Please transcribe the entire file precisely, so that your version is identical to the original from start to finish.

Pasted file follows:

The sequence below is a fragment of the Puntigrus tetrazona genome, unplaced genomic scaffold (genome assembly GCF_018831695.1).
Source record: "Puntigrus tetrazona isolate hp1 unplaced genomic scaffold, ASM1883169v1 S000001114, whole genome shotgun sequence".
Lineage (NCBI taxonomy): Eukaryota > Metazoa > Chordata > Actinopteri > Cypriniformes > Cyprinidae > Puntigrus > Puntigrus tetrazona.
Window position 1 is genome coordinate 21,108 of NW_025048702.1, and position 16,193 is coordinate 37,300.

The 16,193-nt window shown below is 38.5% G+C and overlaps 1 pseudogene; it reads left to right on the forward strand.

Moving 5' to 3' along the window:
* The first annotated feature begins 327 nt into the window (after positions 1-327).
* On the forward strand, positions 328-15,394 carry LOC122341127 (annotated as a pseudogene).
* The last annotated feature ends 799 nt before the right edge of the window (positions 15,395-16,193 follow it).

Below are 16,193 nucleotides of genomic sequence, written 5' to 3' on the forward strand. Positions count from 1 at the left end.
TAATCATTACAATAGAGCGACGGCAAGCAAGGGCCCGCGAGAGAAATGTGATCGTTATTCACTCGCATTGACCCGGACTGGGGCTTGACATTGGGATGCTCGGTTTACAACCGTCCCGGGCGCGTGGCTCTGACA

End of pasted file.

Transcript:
The sequence below is a fragment of the Puntigrus tetrazona genome, unplaced genomic scaffold (genome assembly GCF_018831695.1).
Source record: "Puntigrus tetrazona isolate hp1 unplaced genomic scaffold, ASM1883169v1 S000001114, whole genome shotgun sequence".
Lineage (NCBI taxonomy): Eukaryota > Metazoa > Chordata > Actinopteri > Cypriniformes > Cyprinidae > Puntigrus > Puntigrus tetrazona.
Window position 1 is genome coordinate 21,108 of NW_025048702.1, and position 16,193 is coordinate 37,300.

The 16,193-nt window shown below is 38.5% G+C and overlaps 1 pseudogene; it reads left to right on the forward strand.

Moving 5' to 3' along the window:
* The first annotated feature begins 327 nt into the window (after positions 1-327).
* On the forward strand, positions 328-15,394 carry LOC122341127 (annotated as a pseudogene).
* The last annotated feature ends 799 nt before the right edge of the window (positions 15,395-16,193 follow it).

Below are 16,193 nucleotides of genomic sequence, written 5' to 3' on the forward strand. Positions count from 1 at the left end.
TAATCATTACAATAGAGCGACGGCAAGCAAGGGCCCGCGAGAGAAATGTGATCGTTATTCACTCGCATTGACCCGGACTGGGGCTTGACATTGGGATGCTCGGTTTACAACCGTCCCGGGCGCGTGGCTCTGACA